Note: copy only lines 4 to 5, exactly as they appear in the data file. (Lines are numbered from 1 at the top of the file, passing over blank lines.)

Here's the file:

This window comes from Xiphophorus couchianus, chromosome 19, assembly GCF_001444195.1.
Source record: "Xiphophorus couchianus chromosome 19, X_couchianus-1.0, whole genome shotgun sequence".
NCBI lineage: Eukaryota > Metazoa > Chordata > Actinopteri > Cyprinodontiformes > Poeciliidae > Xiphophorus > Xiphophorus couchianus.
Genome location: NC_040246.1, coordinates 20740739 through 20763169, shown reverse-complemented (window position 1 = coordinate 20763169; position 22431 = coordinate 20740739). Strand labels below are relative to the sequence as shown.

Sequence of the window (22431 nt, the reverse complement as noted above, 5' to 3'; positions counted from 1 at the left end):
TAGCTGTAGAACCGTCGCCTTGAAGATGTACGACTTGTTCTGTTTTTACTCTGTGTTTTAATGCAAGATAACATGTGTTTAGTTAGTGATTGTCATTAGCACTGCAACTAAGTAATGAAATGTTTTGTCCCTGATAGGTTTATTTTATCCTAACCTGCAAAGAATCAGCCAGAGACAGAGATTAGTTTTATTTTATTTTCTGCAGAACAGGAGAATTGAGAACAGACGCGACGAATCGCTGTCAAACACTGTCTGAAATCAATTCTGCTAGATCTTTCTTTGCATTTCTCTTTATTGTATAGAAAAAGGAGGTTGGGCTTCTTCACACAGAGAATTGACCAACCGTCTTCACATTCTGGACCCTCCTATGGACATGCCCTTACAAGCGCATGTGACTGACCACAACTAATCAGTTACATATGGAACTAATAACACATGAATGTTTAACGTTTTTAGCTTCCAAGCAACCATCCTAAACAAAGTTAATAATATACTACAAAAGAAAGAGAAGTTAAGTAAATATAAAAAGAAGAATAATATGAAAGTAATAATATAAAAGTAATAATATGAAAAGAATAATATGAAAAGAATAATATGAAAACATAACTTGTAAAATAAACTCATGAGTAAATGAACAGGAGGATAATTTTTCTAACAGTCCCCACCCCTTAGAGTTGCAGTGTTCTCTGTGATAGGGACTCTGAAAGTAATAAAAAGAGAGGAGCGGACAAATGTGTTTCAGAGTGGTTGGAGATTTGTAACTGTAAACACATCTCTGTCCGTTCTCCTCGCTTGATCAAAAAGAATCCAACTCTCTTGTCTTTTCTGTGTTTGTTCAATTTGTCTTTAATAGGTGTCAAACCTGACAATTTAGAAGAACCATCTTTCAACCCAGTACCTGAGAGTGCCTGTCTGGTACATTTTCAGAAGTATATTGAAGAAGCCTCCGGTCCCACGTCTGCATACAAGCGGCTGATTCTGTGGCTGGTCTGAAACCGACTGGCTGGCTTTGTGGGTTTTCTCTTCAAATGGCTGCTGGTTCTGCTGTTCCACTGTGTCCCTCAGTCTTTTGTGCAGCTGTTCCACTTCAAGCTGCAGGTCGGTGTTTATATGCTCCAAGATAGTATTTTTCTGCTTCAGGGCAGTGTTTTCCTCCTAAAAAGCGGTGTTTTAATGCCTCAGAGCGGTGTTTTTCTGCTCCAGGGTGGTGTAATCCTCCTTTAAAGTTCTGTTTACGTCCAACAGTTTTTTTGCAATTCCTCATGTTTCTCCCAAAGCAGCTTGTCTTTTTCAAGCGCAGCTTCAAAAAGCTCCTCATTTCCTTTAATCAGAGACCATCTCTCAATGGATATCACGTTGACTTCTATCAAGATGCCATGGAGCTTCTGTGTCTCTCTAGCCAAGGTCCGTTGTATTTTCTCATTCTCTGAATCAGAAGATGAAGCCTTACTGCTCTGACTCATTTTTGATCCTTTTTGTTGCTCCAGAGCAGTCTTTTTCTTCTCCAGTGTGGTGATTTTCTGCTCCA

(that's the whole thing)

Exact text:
Genome location: NC_040246.1, coordinates 20740739 through 20763169, shown reverse-complemented (window position 1 = coordinate 20763169; position 22431 = coordinate 20740739). Strand labels below are relative to the sequence as shown.

Sequence of the window (22431 nt, the reverse complement as noted above, 5' to 3'; positions counted from 1 at the left end):